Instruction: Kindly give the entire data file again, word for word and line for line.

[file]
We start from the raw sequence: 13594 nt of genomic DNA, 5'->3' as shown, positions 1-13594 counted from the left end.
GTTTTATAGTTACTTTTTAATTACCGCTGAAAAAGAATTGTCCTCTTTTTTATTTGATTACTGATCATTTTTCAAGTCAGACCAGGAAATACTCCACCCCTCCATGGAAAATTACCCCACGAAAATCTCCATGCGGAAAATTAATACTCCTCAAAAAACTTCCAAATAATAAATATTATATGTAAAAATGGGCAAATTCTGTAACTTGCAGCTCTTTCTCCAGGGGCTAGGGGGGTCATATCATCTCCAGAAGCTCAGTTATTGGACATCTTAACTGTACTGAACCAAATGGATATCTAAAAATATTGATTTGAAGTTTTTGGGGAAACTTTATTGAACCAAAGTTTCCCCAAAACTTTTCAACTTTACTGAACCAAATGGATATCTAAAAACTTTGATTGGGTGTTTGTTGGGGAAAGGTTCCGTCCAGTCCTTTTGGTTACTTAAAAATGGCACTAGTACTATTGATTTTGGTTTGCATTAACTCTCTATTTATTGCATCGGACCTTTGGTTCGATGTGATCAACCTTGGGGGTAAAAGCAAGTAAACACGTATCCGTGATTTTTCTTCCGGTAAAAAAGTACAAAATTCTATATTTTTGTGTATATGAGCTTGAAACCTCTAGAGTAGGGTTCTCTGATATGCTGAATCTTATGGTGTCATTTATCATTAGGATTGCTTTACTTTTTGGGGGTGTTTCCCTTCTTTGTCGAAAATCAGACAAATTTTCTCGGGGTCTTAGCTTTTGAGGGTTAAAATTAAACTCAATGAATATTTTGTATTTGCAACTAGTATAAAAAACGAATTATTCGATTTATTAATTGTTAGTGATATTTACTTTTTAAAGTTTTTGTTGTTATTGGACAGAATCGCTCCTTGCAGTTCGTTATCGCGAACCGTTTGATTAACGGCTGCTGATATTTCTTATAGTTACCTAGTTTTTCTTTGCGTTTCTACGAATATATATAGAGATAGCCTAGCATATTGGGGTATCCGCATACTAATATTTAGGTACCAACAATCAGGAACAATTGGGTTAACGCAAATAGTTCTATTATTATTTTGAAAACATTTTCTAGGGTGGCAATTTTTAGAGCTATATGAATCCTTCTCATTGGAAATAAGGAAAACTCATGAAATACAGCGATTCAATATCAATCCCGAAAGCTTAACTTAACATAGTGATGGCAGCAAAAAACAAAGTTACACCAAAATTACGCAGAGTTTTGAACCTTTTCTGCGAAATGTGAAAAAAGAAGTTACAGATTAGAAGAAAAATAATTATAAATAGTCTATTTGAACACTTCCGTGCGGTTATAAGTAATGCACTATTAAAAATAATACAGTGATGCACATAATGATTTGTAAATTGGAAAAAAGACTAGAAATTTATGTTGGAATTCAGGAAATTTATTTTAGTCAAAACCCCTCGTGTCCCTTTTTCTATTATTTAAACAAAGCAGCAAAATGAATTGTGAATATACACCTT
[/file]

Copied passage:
We start from the raw sequence: 13594 nt of genomic DNA, 5'->3' as shown, positions 1-13594 counted from the left end.
GTTTTATAGTTACTTTTTAATTACCGCTGAAAAAGAATTGTCCTCTTTTTTATTTGATTACTGATCATTTTTCAAGTCAGACCAGGAAATACTCCACCCCTCCATGGAAAATTACCCCACGAAAATCTCCATGCGGAAAATTAATACTCCTCAAAAAACTTCCAAATAATAAATATTATATGTAAAAATGGGCAAATTCTGTAACTTGCAGCTCTTTCTCCAGGGGCTAGGGGGGTCATATCATCTCCAGAAGCTCAGTTATTGGACATCTTAACTGTACTGAACCAAATGGATATCTAAAAATATTGATTTGAAGTTTTTGGGGAAACTTTATTGAACCAAAGTTTCCCCAAAACTTTTCAACTTTACTGAACCAAATGGATATCTAAAAACTTTGATTGGGTGTTTGTTGGGGAAAGGTTCCGTCCAGTCCTTTTGGTTACTTAAAAATGGCACTAGTACTATTGATTTTGGTTTGCATTAACTCTCTATTTATTGCATCGGACCTTTGGTTCGATGTGATCAACCTTGGGGGTAAAAGCAAGTAAACACGTATCCGTGATTTTTCTTCCGGTAAAAAAGTACAAAATTCTATATTTTTGTGTATATGAGCTTGAAACCTCTAGAGTAGGGTTCTCTGATATGCTGAATCTTATGGTGTCATTTATCATTAGGATTGCTTTACTTTTTGGGGGTGTTTCCCTTCTTTGTCGAAAATCAGACAAATTTTCTCGGGGTCTTAGCTTTTGAGGGTTAAAATTAAACTCAATGAATATTTTGTATTTGCAACTAGTATAAAAAACGAATTATTCGATTTATTAATTGTTAGTGATATTTACTTTTTAAAGTTTTTGTTGTTATTGGACAGAATCGCTCCTTGCAGTTCGTTATCGCGAACCGTTTGATTAACGGCTGCTGATATTTCTTATAGTTACCTAGTTTTTCTTTGCGTTTCTACGAATATATATAGAGATAGCCTAGCATATTGGGGTATCCGCATACTAATATTTAGGTACCAACAATCAGGAACAATTGGGTTAACGCAAATAGTTCTATTATTATTTTGAAAACATTTTCTAGGGTGGCAATTTTTAGAGCTATATGAATCCTTCTCATTGGAAATAAGGAAAACTCATGAAATACAGCGATTCAATATCAATCCCGAAAGCTTAACTTAACATAGTGATGGCAGCAAAAAACAAAGTTACACCAAAATTACGCAGAGTTTTGAACCTTTTCTGCGAAATGTGAAAAAAGAAGTTACAGATTAGAAGAAAAATAATTATAAATAGTCTATTTGAACACTTCCGTGCGGTTATAAGTAATGCACTATTAAAAATAATACAGTGATGCACATAATGATTTGTAAATTGGAAAAAAGACTAGAAATTTATGTTGGAATTCAGGAAATTTATTTTAGTCAAAACCCCTCGTGTCCCTTTTTCTATTATTTAAACAAAGCAGCAAAATGAATTGTGAATATACACCTT